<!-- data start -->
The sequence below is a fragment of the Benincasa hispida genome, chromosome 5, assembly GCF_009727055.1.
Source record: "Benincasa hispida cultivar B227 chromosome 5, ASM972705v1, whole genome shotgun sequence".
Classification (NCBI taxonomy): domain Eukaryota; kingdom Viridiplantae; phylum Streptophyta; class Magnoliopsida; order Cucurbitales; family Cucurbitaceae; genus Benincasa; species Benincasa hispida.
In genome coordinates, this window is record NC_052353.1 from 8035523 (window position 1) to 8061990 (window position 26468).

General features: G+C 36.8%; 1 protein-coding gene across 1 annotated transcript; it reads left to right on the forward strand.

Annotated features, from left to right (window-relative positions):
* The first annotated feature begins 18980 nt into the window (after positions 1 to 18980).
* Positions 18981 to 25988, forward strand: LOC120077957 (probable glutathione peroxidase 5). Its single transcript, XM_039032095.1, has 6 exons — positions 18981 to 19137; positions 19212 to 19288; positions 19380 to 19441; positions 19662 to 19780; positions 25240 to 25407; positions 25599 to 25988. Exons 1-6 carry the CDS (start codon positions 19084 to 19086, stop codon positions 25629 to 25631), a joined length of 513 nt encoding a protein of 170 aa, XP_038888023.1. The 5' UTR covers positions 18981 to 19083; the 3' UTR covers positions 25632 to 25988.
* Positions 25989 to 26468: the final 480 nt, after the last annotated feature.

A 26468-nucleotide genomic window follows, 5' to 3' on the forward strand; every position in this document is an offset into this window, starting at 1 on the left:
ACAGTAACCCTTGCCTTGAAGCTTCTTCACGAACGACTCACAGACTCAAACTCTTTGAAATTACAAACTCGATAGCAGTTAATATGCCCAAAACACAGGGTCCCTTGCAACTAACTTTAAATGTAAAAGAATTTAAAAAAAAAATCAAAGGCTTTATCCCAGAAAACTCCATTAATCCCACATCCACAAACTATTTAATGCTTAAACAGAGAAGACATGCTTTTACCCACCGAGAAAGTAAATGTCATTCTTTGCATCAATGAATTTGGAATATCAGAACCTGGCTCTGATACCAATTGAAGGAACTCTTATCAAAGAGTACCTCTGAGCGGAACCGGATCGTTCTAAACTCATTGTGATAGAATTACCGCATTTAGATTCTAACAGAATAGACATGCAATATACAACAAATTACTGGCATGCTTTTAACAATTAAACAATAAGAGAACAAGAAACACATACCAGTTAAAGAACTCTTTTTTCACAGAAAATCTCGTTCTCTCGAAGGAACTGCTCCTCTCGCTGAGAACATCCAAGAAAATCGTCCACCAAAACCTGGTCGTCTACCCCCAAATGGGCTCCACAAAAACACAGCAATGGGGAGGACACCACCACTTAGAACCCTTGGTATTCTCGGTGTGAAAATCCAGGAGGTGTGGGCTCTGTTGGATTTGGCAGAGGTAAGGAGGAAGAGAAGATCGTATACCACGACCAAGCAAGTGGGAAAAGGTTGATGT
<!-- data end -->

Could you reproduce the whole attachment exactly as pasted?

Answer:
The sequence below is a fragment of the Benincasa hispida genome, chromosome 5, assembly GCF_009727055.1.
Source record: "Benincasa hispida cultivar B227 chromosome 5, ASM972705v1, whole genome shotgun sequence".
Classification (NCBI taxonomy): domain Eukaryota; kingdom Viridiplantae; phylum Streptophyta; class Magnoliopsida; order Cucurbitales; family Cucurbitaceae; genus Benincasa; species Benincasa hispida.
In genome coordinates, this window is record NC_052353.1 from 8035523 (window position 1) to 8061990 (window position 26468).

General features: G+C 36.8%; 1 protein-coding gene across 1 annotated transcript; it reads left to right on the forward strand.

Annotated features, from left to right (window-relative positions):
* The first annotated feature begins 18980 nt into the window (after positions 1 to 18980).
* Positions 18981 to 25988, forward strand: LOC120077957 (probable glutathione peroxidase 5). Its single transcript, XM_039032095.1, has 6 exons — positions 18981 to 19137; positions 19212 to 19288; positions 19380 to 19441; positions 19662 to 19780; positions 25240 to 25407; positions 25599 to 25988. Exons 1-6 carry the CDS (start codon positions 19084 to 19086, stop codon positions 25629 to 25631), a joined length of 513 nt encoding a protein of 170 aa, XP_038888023.1. The 5' UTR covers positions 18981 to 19083; the 3' UTR covers positions 25632 to 25988.
* Positions 25989 to 26468: the final 480 nt, after the last annotated feature.

A 26468-nucleotide genomic window follows, 5' to 3' on the forward strand; every position in this document is an offset into this window, starting at 1 on the left:
ACAGTAACCCTTGCCTTGAAGCTTCTTCACGAACGACTCACAGACTCAAACTCTTTGAAATTACAAACTCGATAGCAGTTAATATGCCCAAAACACAGGGTCCCTTGCAACTAACTTTAAATGTAAAAGAATTTAAAAAAAAAATCAAAGGCTTTATCCCAGAAAACTCCATTAATCCCACATCCACAAACTATTTAATGCTTAAACAGAGAAGACATGCTTTTACCCACCGAGAAAGTAAATGTCATTCTTTGCATCAATGAATTTGGAATATCAGAACCTGGCTCTGATACCAATTGAAGGAACTCTTATCAAAGAGTACCTCTGAGCGGAACCGGATCGTTCTAAACTCATTGTGATAGAATTACCGCATTTAGATTCTAACAGAATAGACATGCAATATACAACAAATTACTGGCATGCTTTTAACAATTAAACAATAAGAGAACAAGAAACACATACCAGTTAAAGAACTCTTTTTTCACAGAAAATCTCGTTCTCTCGAAGGAACTGCTCCTCTCGCTGAGAACATCCAAGAAAATCGTCCACCAAAACCTGGTCGTCTACCCCCAAATGGGCTCCACAAAAACACAGCAATGGGGAGGACACCACCACTTAGAACCCTTGGTATTCTCGGTGTGAAAATCCAGGAGGTGTGGGCTCTGTTGGATTTGGCAGAGGTAAGGAGGAAGAGAAGATCGTATACCACGACCAAGCAAGTGGGAAAAGGTTGATGT